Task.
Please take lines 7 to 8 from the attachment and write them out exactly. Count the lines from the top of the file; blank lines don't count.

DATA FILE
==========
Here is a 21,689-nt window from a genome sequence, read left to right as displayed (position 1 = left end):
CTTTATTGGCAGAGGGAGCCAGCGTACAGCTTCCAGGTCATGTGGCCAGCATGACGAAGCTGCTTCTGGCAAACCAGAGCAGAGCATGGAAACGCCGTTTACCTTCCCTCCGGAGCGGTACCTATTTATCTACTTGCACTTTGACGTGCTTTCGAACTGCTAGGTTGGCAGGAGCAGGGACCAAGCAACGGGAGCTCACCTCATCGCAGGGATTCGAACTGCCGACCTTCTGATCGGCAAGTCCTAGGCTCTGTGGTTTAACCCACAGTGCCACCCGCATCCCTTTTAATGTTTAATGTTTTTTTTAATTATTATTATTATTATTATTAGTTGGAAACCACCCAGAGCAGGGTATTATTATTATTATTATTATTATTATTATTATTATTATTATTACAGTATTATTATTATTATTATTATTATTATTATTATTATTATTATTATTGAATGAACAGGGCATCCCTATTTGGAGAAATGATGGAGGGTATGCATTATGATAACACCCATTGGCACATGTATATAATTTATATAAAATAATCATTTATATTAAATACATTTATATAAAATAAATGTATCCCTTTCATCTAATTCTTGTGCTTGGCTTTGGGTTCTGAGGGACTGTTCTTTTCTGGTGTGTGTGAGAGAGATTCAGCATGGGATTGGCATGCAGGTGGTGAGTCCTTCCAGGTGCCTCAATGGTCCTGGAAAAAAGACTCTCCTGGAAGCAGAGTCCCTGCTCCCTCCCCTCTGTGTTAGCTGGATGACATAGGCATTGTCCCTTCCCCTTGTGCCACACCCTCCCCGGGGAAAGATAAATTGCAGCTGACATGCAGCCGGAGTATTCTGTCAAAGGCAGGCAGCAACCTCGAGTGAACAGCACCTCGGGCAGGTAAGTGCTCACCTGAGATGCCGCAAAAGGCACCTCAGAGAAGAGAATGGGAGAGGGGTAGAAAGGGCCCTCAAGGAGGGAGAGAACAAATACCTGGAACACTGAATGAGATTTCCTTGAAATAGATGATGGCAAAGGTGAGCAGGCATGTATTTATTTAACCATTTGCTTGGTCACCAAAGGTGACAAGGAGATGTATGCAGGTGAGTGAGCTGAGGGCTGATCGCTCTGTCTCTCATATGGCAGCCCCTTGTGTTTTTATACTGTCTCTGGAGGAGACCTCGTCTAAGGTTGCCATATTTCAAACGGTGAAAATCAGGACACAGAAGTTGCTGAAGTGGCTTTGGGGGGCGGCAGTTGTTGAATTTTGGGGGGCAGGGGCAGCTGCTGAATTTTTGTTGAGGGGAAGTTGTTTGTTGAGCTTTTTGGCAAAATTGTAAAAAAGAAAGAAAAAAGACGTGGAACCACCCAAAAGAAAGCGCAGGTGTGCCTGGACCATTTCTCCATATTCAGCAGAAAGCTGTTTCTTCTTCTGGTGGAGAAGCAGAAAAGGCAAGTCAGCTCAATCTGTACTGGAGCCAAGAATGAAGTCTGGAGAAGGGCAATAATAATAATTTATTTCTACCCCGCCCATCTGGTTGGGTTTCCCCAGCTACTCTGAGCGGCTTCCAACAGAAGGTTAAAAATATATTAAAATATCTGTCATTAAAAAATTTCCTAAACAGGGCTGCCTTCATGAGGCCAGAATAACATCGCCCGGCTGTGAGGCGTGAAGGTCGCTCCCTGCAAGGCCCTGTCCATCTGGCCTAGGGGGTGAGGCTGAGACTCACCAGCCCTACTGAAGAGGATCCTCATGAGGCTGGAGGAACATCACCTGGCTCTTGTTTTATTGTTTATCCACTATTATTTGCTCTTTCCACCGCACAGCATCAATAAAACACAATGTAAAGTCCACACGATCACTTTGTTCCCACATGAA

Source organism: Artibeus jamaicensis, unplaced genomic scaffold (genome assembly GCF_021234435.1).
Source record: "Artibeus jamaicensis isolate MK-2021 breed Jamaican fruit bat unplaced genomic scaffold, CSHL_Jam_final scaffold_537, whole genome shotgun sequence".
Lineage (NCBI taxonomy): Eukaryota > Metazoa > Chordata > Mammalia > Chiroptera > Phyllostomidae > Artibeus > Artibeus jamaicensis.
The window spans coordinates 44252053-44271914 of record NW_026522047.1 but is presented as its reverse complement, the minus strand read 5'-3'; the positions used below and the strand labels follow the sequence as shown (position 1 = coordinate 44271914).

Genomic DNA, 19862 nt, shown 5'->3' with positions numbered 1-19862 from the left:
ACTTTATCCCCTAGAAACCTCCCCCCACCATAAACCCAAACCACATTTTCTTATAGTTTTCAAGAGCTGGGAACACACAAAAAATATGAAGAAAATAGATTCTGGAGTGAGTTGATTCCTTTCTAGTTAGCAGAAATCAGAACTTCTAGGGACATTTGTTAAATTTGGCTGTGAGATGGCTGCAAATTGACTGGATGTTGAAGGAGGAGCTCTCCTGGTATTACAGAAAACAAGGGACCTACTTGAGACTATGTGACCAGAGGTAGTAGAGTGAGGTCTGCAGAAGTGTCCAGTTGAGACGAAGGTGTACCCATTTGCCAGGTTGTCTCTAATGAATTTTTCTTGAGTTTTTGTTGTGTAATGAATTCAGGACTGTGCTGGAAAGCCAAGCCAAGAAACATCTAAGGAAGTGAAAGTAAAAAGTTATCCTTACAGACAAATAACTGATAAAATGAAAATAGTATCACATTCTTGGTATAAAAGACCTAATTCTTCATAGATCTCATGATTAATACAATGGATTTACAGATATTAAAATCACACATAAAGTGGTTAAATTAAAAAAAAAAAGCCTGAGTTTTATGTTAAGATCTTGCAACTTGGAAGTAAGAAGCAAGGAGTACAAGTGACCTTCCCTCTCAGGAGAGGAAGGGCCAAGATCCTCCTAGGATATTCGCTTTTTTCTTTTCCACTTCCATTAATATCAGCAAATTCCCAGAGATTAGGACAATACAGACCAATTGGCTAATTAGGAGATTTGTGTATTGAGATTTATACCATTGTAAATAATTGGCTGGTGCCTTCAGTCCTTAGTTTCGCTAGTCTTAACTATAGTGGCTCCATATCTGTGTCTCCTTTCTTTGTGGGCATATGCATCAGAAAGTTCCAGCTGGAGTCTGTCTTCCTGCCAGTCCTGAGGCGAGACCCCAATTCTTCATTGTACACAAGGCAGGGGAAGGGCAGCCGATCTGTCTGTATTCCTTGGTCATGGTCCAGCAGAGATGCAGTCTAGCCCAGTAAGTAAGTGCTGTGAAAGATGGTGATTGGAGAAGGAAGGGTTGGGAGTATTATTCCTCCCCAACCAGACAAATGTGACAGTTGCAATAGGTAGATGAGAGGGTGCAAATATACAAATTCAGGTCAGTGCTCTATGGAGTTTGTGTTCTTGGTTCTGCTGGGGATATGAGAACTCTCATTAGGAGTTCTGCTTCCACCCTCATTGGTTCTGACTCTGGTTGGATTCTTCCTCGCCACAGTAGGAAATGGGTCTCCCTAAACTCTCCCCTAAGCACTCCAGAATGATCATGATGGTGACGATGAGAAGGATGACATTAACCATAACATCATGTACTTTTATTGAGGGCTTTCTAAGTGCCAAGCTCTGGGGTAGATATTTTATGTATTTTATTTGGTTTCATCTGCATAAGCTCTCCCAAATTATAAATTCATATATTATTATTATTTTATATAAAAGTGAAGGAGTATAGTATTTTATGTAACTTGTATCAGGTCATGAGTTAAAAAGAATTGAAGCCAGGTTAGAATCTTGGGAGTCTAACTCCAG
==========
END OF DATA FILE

Genomic DNA, 19862 nt, shown 5'->3' with positions numbered 1-19862 from the left:
ACTTTATCCCCTAGAAACCTCCCCCCACCATAAACCCAAACCACATTTTCTTATAGTTTTCAAGAGCTGGGAACACACAAAAAATATGAAGAAAATAGATTCTGGAGTGAGTTGATTCCTTTCTAGTTAGCAGAAATCAGAACTTCTAGGGACATTTGTTAAATTTGGCTGTGAGATGGCTGCAAATTGACTGGATGTTGAAGGAGGAGCTCTCCTGGTATTACAGAAAACAAGGGACCTACTTGAGACTATGTGACCAGAGGTAGTAGAGTGAGGTCTGCAGAAGTGTCCAGTTGAGACGAAGGTGTACCCATTTGCCAGGTTGTCTCTAATGAATTTTTCTTGAGTTTTTGTTGTGTAATGAATTCAGGACTGTGCTGGAAAGCCAAGCCAAGAAACATCTAAGGAAGTGAAAGTAAAAAGTTATCCTTACAGACAAATAACTGATAAAATGAAAATAGTATCACATTCTTGGTATAAAAGACCTAATTCTTCATAGATCTCATGATTAATACAATGGATTTACAGATATTAAAATCACACATAAAGTGGTTAAATTAAAAAAAAAAAGCCTGAGTTTTATGTTAAGATCTTGCAACTTGGAAGTAAGAAGCAAGGAGTACAAGTGACCTTCCCTCTCAGGAGAGGAAGGGCCAAGATCCTCCTAGGATATTCGCTTTTTTCTTTTCCACTTCCATTAATATCAGCAAATTCCCAGAGATTAGGACAATACAGACCAATTGGCTAATTAGGAGATTTGTGTATTGAGATTTATACCATTGTAAATAATTGGCTGGTGCCTTCAGTCCTTAGTTTCGCTAGTCTTAACTATAGTGGCTCCATATCTGTGTCTCCTTTCTTTGTGGGCATATGCATCAGAAAGTTCCAGCTGGAGTCTGTCTTCCTGCCAGTCCTGAGGCGAGACCCCAATTCTTCATTGTACACAAGGCAGGGGAAGGGCAGCCGATCTGTCTGTATTCCTTGGTCATGGTCCAGCAGAGATGCAGTCTAGCCCAGTAAGTAAGTGCTGTGAAAGATGGTGATTGGAGAAGGAAGGGTTGGGAGTATTATTCCTCCCCAACCAGACAAATGTGACAGTTGCAATAGGTAGATGAGAGGGTGCAAATATACAAATTCAGGTCAGTGCTCTATGGAGTTTGTGTTCTTGGTTCTGCTGGGGATATGAGAACTCTCATTAGGAGTTCTGCTTCCACCCTCATTGGTTCTGACTCTGGTTGGATTCTTCCTCGCCACAGTAGGAAATGGGTCTCCCTAAACTCTCCCCTAAGCACTCCAGAATGATCATGATGGTGACGATGAGAAGGATGACATTAACCATAACATCATGTACTTTTATTGAGGGCTTTCTAAGTGCCAAGCTCTGGGGTAGATATTTTATGTATTTTATTTGGTTTCATCTGCATAAGCTCTCCCAAATTATAAATTCATATATTATTATTATTTTATATAAAAGTGAAGGAGTATAGTATTTTATGTAACTTGTATCAGGTCATGAGTTAAAAAGAATTGAAGCCAGGTTAGAATCTTGGGAGTCTAACTCCAG